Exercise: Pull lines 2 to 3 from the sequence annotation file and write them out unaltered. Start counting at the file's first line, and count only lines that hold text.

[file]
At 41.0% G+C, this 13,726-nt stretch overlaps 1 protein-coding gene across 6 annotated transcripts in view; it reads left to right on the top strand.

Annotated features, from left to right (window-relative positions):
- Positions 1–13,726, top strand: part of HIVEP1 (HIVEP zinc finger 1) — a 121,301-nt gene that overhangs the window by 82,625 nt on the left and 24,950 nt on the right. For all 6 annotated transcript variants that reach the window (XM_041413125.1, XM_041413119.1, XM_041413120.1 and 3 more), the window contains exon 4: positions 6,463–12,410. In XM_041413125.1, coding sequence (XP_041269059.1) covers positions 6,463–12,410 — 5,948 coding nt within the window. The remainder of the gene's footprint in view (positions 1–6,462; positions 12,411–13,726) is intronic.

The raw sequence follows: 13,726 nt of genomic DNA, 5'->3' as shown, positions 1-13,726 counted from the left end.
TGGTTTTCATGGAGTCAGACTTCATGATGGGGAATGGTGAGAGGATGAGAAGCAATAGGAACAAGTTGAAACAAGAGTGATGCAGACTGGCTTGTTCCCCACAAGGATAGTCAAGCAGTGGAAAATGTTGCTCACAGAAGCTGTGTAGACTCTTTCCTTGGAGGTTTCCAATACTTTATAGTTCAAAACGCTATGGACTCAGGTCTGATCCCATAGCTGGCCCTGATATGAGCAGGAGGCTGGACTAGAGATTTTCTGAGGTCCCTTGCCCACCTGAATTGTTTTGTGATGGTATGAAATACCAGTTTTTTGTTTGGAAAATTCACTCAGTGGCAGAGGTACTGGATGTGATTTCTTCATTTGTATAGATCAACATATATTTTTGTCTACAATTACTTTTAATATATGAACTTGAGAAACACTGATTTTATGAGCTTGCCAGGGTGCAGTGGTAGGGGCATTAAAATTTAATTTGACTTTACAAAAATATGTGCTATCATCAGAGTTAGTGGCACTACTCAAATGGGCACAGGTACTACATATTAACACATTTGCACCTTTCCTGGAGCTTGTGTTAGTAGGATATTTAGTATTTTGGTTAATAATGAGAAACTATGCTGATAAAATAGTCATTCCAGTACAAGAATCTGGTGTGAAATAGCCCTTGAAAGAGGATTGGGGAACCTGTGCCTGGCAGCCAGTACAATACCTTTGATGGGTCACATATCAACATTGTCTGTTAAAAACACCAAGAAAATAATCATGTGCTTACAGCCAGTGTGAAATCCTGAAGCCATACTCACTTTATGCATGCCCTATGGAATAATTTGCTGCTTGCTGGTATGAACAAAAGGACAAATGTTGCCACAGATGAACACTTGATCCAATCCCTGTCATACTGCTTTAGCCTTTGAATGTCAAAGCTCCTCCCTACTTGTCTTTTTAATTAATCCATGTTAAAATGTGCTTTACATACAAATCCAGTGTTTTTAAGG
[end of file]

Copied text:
Annotated features, from left to right (window-relative positions):
- Positions 1–13,726, top strand: part of HIVEP1 (HIVEP zinc finger 1) — a 121,301-nt gene that overhangs the window by 82,625 nt on the left and 24,950 nt on the right. For all 6 annotated transcript variants that reach the window (XM_041413125.1, XM_041413119.1, XM_041413120.1 and 3 more), the window contains exon 4: positions 6,463–12,410. In XM_041413125.1, coding sequence (XP_041269059.1) covers positions 6,463–12,410 — 5,948 coding nt within the window. The remainder of the gene's footprint in view (positions 1–6,462; positions 12,411–13,726) is intronic.